Posts Tagged With: Boston Marathon bombers

Day 121: Why I relate to the Boston Carjacking “victim”

This blog post is dedicated to a wonderful, amazing member of “my team,” Carol.

I woke up this morning at 4 AM.  (Why am I doing that? I’m working on it, people.)

Almost immediately, I came up with these ideas for blog posts today:

  1. Fear of humans — and other creatures —  loving me too much. (I’m not ready, I decided, to write about THAT, yet.)
  2. “What’s in a Name?” (about what it’s like to have a name that nobody can pronounce or spell and which some people seem to make fun of).

I had decided on the latter topic (thanks to my childhood friend, Debbie, with whom I’ve recently reconnected via Facebook and blogging here).

Before I started writing, I took a quick look at the news headlines at cnn.com.  (Why, oh why, am I doing that?)  (I’m working on it, people.)

And I saw this article, titled “Carjacking victim recalls differing demeanors of  bombing suspects.”

I would like to make this a short blog post, since I think there’s A CHANCE I might be able to fall back asleep for a little while. So I would like to present two quotes from this cnn.com article and confess about why I relate to these excerpts.

Okay? Here we go …

Danny had stopped his vehicle to send a text when Tamerlan walked up and tapped on the window. The suspect, allegedly carrying a handgun, opened the door and got into the passenger seat.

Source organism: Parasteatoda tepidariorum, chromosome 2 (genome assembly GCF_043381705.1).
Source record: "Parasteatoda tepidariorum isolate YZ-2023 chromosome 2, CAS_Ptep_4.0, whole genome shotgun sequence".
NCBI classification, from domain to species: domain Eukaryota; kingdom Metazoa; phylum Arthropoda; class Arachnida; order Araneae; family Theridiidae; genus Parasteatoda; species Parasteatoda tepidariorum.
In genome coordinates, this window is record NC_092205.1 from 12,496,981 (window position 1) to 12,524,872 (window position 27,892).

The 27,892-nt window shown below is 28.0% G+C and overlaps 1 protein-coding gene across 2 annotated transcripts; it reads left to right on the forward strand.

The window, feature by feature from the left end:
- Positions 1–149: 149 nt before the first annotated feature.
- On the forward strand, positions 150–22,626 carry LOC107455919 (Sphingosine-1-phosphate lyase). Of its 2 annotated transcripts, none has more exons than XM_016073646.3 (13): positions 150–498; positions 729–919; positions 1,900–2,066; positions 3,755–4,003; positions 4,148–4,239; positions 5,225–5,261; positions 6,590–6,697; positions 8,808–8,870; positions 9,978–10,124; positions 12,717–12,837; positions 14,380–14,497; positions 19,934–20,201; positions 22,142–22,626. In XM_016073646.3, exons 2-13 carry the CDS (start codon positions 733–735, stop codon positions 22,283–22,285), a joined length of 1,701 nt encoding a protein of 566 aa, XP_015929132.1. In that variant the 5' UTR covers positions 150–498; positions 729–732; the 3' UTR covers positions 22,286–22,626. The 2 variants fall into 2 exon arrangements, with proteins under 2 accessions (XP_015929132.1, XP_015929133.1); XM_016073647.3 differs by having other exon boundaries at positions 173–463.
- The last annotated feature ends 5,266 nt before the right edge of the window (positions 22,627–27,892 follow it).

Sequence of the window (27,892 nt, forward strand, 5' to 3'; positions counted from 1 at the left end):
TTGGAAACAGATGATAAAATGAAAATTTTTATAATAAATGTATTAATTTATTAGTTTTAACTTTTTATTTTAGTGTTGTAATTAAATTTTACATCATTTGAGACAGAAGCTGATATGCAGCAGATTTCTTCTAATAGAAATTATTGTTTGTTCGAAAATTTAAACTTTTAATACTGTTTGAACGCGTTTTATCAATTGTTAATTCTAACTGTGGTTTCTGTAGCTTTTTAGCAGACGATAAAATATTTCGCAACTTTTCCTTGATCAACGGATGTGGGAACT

When I was 22 years old,  I was driving back to where I lived with my roommate Barbara, in an apartment in Cambridge. It was late at night.  My memory is that I had  been visiting with my long-time friend, Jon, and we had been talking about our relationships with other people, as well as other topics. (By the way, believe it or not, Jon appeared in my blog post, a few days ago, here.)

After I parked my car, in back of my apartment building,  and got out of it, there was a man waiting for me.  As soon as I saw him, my heart sank.  Sure enough, he meant me harm. He took me into my car. I was sitting in the passenger seat.

Under questioning by Tamerlan, Danny played up being Chinese and tried to humanize himself by talking about cell phones and family. Danny told CNN he felt being Chinese helped save his life.

That’s exactly what I tried to do with this guy, in 1975:  “humanize” myself, because I had recently read an article — in Newsweek, I think — about how rape was an act of rage. What I got out of that article was this: one thing that might help me survive would be to humanize myself to the rapist. So, I said everything I could think of, in service of that.  And I told him that I had a pacemaker and to be careful.  And he stopped. And I said, “I’m scared.” And he said, “I’m scared for you, too.”  And I had no idea what that meant, when he said that. I thought I was still in danger.

But, I wasn’t.  He left, soon after that.

During the carjacking, Danny thought about a girl in New York whom he really liked.

He thought he’d never see her again.

I thought about my roommate, Barbara, asleep upstairs in our apartment. I thought I would never see her again.

I did. I saw her the next morning.  Now, she is my biggest supporter, as I write this blog every day.

Wow.  That’s pretty amazing, isn’t it?

I’ll tell you what’s most amazing to me, right now:  Maybe this topic IS related to topic # 1 (see above)  (as well as to how I can be scared by other people’s anger).  (I’m working on both of those, people!)

It’s incredible what happens, sometimes, when you are “putting it into words.”*

Thanks for reading these words today, dear readers.

______